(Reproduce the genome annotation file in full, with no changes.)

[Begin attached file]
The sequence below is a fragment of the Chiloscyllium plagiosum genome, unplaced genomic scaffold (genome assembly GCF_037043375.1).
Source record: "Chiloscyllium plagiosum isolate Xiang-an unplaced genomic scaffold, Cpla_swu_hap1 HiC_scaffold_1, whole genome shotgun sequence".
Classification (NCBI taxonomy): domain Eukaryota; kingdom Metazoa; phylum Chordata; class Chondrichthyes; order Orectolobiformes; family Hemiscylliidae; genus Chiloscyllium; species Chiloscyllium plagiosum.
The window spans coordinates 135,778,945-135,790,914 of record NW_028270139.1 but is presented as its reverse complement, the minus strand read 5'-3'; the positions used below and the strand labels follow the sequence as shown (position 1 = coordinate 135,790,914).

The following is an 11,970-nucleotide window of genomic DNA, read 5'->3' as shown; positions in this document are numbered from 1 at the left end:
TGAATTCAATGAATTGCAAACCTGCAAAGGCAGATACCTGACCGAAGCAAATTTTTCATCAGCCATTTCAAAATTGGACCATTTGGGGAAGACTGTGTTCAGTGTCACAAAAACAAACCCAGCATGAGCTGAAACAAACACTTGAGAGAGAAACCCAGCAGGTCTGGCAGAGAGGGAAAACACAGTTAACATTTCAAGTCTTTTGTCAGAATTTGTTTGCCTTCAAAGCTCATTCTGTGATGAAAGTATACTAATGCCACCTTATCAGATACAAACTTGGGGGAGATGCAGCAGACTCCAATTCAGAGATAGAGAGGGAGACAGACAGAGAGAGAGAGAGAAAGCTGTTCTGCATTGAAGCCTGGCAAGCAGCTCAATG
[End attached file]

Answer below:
The sequence below is a fragment of the Chiloscyllium plagiosum genome, unplaced genomic scaffold (genome assembly GCF_037043375.1).
Source record: "Chiloscyllium plagiosum isolate Xiang-an unplaced genomic scaffold, Cpla_swu_hap1 HiC_scaffold_1, whole genome shotgun sequence".
Classification (NCBI taxonomy): domain Eukaryota; kingdom Metazoa; phylum Chordata; class Chondrichthyes; order Orectolobiformes; family Hemiscylliidae; genus Chiloscyllium; species Chiloscyllium plagiosum.
The window spans coordinates 135,778,945-135,790,914 of record NW_028270139.1 but is presented as its reverse complement, the minus strand read 5'-3'; the positions used below and the strand labels follow the sequence as shown (position 1 = coordinate 135,790,914).

The following is an 11,970-nucleotide window of genomic DNA, read 5'->3' as shown; positions in this document are numbered from 1 at the left end:
TGAATTCAATGAATTGCAAACCTGCAAAGGCAGATACCTGACCGAAGCAAATTTTTCATCAGCCATTTCAAAATTGGACCATTTGGGGAAGACTGTGTTCAGTGTCACAAAAACAAACCCAGCATGAGCTGAAACAAACACTTGAGAGAGAAACCCAGCAGGTCTGGCAGAGAGGGAAAACACAGTTAACATTTCAAGTCTTTTGTCAGAATTTGTTTGCCTTCAAAGCTCATTCTGTGATGAAAGTATACTAATGCCACCTTATCAGATACAAACTTGGGGGAGATGCAGCAGACTCCAATTCAGAGATAGAGAGGGAGACAGACAGAGAGAGAGAGAGAAAGCTGTTCTGCATTGAAGCCTGGCAAGCAGCTCAATG